MANSOOR: Well, the activation of the National Guard is up to the states. If the president wants to federalize the National Guard, then he would have to pay for the deployments. And then he could use the National Guard.

He could use federal troops as well. But all of these troops under federal control have a problem. They cannot arrest or detain individuals on U.S. soil.

BALDWIN: They can't?

MANSOOR: It's against the Posse Comitatus Act. And it would be very, very hard for the troops to do anything more than observe on the border and then report border crossings to the Border Patrol.


BALDWIN: Forgive me, Colonel, but if he wants them to curb immigration, he keeps talking about the flow of immigrants over our borders, what would their function then be?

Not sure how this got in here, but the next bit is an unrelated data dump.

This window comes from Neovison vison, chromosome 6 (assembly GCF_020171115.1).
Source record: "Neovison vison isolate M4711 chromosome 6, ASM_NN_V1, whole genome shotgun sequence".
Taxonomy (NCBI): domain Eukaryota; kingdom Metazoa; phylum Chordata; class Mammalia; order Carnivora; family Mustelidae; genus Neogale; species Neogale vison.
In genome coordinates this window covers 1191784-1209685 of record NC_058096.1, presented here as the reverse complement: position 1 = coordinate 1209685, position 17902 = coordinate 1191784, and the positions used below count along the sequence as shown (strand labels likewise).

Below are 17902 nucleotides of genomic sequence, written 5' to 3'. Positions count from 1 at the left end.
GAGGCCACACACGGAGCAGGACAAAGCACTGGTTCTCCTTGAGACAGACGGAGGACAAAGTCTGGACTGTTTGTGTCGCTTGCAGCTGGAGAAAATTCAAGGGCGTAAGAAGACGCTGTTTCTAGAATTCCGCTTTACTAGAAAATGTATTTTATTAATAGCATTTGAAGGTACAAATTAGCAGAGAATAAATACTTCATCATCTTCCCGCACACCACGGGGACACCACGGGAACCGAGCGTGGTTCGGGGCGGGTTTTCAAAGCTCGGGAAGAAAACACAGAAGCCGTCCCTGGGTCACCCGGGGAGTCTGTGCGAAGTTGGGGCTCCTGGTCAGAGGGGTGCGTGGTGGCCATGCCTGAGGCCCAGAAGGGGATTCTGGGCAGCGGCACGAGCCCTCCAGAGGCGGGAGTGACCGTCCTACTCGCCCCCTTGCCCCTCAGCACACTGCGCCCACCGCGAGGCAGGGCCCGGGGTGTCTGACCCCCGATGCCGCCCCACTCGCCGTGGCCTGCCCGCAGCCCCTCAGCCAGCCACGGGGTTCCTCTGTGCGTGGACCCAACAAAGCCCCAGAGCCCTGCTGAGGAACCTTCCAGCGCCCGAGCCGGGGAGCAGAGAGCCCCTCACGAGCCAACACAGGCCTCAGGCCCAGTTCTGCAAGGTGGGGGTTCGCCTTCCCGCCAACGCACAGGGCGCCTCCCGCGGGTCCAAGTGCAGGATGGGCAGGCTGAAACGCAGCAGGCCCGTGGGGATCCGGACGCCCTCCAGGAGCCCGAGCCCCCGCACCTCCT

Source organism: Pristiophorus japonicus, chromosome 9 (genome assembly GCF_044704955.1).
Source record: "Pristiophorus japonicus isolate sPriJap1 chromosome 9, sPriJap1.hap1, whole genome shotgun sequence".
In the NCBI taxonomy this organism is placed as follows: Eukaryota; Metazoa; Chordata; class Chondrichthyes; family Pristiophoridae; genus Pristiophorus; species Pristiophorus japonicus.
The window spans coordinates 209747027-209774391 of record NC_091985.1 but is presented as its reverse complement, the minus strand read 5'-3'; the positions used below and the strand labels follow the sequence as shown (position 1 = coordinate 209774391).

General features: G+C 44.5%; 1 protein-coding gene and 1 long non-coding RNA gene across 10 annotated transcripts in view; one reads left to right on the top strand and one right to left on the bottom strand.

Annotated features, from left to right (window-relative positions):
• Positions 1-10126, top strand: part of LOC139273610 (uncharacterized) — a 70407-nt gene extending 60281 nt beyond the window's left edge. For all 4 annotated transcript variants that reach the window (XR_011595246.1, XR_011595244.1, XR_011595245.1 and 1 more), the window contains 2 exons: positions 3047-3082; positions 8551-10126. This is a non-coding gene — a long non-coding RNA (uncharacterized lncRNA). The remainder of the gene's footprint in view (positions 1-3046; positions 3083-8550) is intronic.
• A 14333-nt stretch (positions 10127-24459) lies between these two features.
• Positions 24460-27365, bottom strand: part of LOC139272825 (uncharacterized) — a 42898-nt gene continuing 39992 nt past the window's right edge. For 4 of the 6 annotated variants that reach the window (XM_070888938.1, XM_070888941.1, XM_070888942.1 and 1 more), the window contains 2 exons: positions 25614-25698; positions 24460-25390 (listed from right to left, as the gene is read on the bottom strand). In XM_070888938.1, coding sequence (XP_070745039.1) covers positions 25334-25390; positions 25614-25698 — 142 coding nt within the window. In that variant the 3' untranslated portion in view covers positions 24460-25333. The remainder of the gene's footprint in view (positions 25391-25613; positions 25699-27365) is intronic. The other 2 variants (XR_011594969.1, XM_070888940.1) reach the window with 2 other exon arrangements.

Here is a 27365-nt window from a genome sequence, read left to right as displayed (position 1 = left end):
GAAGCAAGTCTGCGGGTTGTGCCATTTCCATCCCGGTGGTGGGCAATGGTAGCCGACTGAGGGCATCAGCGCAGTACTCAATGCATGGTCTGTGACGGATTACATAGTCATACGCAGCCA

MANSOOR: The function would be reconnaissance. I have actually commanded these missions with my air cavalry troops in the past.

You observe the border. You observe border crossings. It could be drugs, it could be illegal immigrants, it could be a number of things. But then you simply hand that information over to the Border Patrol, which has jurisdiction on U.S. soil.

As it is, U.S. troops can do no more than that.

BALDWIN: Do you think it's a good idea?

MANSOOR: No, actually. We would be militarizing a border that's largely peaceful. This is a civil jurisdictional matter. The fact is that the president is angry with Congress for not funding his border initiatives and instead he is going to use the instruments under his control, the U.S. military, to do something that it's really not designed to do, and that is preventing illegal border crossings.

I think he just -- the president needs to go back and work with Congress to get a deal that will get enough votes to both protect the border and prevent illegal immigration in the future by working with the source countries to stabilize their own lands.